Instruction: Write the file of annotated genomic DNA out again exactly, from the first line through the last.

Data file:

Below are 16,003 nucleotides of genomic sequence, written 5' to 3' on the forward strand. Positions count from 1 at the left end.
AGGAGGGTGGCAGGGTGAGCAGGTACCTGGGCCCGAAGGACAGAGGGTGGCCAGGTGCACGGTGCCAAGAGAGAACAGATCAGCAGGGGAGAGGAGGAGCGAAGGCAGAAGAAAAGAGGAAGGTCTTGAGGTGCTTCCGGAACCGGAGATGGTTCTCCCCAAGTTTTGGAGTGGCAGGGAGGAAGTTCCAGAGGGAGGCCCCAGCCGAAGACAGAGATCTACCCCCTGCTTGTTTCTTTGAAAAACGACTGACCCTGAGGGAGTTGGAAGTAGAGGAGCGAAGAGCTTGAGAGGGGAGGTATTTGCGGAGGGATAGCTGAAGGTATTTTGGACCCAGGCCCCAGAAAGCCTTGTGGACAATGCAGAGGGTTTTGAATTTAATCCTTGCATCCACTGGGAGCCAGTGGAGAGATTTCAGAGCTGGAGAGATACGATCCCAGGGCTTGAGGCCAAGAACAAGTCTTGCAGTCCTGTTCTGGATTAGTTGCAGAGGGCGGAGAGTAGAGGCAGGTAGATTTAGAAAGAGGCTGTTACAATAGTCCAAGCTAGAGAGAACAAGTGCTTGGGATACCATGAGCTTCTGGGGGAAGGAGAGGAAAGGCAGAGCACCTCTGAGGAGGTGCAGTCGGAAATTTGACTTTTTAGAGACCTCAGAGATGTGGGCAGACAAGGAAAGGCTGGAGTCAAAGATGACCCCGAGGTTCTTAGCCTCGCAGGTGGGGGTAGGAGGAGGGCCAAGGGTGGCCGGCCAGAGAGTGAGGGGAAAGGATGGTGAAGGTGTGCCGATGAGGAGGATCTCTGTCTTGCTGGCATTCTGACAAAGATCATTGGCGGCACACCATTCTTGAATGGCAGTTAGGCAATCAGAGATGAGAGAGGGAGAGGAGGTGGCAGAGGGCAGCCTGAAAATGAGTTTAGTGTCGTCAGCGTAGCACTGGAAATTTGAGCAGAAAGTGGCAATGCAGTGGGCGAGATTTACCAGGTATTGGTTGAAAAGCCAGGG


Below are 16,003 nucleotides of genomic sequence, written 5' to 3' on the forward strand. Positions count from 1 at the left end.
AGGAGGGTGGCAGGGTGAGCAGGTACCTGGGCCCGAAGGACAGAGGGTGGCCAGGTGCACGGTGCCAAGAGAGAACAGATCAGCAGGGGAGAGGAGGAGCGAAGGCAGAAGAAAAGAGGAAGGTCTTGAGGTGCTTCCGGAACCGGAGATGGTTCTCCCCAAGTTTTGGAGTGGCAGGGAGGAAGTTCCAGAGGGAGGCCCCAGCCGAAGACAGAGATCTACCCCCTGCTTGTTTCTTTGAAAAACGACTGACCCTGAGGGAGTTGGAAGTAGAGGAGCGAAGAGCTTGAGAGGGGAGGTATTTGCGGAGGGATAGCTGAAGGTATTTTGGACCCAGGCCCCAGAAAGCCTTGTGGACAATGCAGAGGGTTTTGAATTTAATCCTTGCATCCACTGGGAGCCAGTGGAGAGATTTCAGAGCTGGAGAGATACGATCCCAGGGCTTGAGGCCAAGAACAAGTCTTGCAGTCCTGTTCTGGATTAGTTGCAGAGGGCGGAGAGTAGAGGCAGGTAGATTTAGAAAGAGGCTGTTACAATAGTCCAAGCTAGAGAGAACAAGTGCTTGGGATACCATGAGCTTCTGGGGGAAGGAGAGGAAAGGCAGAGCACCTCTGAGGAGGTGCAGTCGGAAATTTGACTTTTTAGAGACCTCAGAGATGTGGGCAGACAAGGAAAGGCTGGAGTCAAAGATGACCCCGAGGTTCTTAGCCTCGCAGGTGGGGGTAGGAGGAGGGCCAAGGGTGGCCGGCCAGAGAGTGAGGGGAAAGGATGGTGAAGGTGTGCCGATGAGGAGGATCTCTGTCTTGCTGGCATTCTGACAAAGATCATTGGCGGCACACCATTCTTGAATGGCAGTTAGGCAATCAGAGATGAGAGAGGGAGAGGAGGTGGCAGAGGGCAGCCTGAAAATGAGTTTAGTGTCGTCAGCGTAGCACTGGAAATTTGAGCAGAAAGTGGCAATGCAGTGGGCGAGATTTACCAGGTATTGGTTGAAAAGCCAGGG